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Title: Pathogenesis of mitochondrial dysfunction in skeletal muscle
Author: Rosa, Hannah Sophia
ISNI:       0000 0004 7429 9324
Awarding Body: Newcastle University
Current Institution: University of Newcastle upon Tyne
Date of Award: 2017
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Mitochondrial diseases are amongst the most prevalent genetic disorders, however little is known about genetic and cellular mechanisms behind disease pathogenesis and progression. Elucidating such mechanisms can help identify targets for novel therapeutic measures and improve patient care by informing the implementation of clinical regimens and providing clearer information on prognoses. This project aims to improve the understanding of the molecular mechanisms behind the pathogenesis of mitochondrial dysfunction in muscle and the genetic and biochemical changes occurring over time in patients with mitochondrial disease. Firstly, a longitudinal study combines immunofluorescent and molecular genetic techniques to assess biochemical and genetic changes over time in serial skeletal muscle biopsies from patients with m.3243A > G or single, large-scale mtDNA deletions, the two largest groups in the MRC Centre Mitochondrial Disease Patient Cohort. Further investigation into the relationship between the genetic and biochemical defects in patients with single, large-scale mtDNA deletions is carried out by applying a single-fibre approach. Here, muscle fibres are classified by their biochemical defect and laser microdissected for genetic analysis to determine deletion level and mtDNA copy number. These studies find that: (i) changes to mutation level, mtDNA copy number and biochemical defect occur over time in skeletal muscle of mitochondrial disease patients; (ii) these changes are inconsistent in magnitude and direction across groups of patients and (iii) the biochemical threshold for deficiency is affected by the size and location of single, large-scale mtDNA deletions. In addition, a real time PCR assay for the quantification of mitochondrial DNA copy number from homogenate tissue has been optimised to improve accuracy through the use of additional gene markers.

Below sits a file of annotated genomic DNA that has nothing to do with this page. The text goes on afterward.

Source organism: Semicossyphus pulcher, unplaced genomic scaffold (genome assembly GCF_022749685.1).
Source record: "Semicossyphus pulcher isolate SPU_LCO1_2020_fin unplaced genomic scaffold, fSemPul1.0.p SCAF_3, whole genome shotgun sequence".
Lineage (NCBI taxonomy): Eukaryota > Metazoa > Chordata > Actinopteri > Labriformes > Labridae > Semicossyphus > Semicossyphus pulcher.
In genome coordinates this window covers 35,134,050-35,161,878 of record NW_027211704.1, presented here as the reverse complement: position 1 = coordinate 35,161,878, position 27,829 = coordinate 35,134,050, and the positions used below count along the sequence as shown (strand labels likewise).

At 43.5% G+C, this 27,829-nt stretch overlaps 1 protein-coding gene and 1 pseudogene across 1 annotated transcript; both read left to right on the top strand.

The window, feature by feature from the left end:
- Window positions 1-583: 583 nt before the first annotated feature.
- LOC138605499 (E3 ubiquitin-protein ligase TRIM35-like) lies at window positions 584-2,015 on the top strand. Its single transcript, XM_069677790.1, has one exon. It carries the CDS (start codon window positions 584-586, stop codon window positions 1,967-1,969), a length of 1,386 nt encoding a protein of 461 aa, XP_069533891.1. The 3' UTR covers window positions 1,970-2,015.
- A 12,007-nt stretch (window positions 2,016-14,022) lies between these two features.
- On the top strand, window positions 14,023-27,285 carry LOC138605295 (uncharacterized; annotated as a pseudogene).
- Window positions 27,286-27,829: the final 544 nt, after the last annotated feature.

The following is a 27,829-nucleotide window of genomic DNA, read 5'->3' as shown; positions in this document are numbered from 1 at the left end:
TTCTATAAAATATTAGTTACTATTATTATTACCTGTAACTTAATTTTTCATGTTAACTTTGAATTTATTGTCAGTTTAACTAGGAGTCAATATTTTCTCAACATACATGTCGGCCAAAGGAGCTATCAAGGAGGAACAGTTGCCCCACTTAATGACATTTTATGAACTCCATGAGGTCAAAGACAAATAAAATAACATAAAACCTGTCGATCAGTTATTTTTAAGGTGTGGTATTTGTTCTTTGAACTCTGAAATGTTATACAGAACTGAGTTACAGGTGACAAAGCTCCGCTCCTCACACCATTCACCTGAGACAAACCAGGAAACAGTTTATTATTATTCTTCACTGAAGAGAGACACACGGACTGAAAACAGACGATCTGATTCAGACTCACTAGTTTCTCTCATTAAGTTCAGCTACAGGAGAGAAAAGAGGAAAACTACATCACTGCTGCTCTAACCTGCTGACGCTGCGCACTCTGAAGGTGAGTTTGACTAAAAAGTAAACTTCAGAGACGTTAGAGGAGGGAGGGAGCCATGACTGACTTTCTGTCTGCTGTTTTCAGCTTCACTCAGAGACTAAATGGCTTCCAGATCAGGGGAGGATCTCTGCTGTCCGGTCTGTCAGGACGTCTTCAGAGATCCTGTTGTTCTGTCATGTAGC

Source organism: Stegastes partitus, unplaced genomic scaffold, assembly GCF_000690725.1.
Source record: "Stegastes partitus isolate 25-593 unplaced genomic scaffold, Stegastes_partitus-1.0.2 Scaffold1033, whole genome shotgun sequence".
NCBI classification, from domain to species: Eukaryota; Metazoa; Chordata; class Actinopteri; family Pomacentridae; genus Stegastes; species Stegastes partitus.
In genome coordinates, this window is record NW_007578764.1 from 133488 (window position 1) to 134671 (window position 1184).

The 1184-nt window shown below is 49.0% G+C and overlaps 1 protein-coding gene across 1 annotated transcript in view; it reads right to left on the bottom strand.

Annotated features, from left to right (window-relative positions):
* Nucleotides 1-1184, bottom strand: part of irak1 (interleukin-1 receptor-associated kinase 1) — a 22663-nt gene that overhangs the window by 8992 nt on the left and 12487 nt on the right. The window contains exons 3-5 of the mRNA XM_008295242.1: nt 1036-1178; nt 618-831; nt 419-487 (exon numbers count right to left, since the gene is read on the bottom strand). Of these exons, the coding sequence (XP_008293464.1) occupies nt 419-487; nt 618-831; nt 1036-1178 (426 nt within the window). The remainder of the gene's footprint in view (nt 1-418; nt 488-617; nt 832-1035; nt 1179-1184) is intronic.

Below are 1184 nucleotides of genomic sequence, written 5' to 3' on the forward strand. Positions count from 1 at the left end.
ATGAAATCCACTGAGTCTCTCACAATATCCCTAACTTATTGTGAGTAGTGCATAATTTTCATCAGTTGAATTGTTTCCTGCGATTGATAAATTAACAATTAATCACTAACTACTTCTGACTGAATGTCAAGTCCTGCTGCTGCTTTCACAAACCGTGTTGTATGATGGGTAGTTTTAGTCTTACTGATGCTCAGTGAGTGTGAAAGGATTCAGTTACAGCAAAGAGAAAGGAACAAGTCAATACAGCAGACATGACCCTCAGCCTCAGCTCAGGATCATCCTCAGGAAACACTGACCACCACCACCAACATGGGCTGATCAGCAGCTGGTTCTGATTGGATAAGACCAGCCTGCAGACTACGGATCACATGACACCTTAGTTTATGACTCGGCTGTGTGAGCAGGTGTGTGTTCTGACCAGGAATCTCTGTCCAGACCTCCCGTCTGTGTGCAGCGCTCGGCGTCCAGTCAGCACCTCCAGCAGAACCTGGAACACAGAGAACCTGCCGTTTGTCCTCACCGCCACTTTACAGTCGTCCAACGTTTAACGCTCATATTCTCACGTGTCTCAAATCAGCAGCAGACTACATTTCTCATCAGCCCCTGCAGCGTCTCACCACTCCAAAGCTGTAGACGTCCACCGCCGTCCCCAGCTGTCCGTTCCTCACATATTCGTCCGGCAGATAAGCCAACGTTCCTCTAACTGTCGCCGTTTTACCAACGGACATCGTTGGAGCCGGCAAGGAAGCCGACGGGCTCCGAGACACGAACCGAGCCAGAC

Supervisor: Not available Sponsor: Barbour Foundation
Qualification Name: Thesis (Ph.D.) Qualification Level: Doctoral
EThOS ID:  DOI: Not available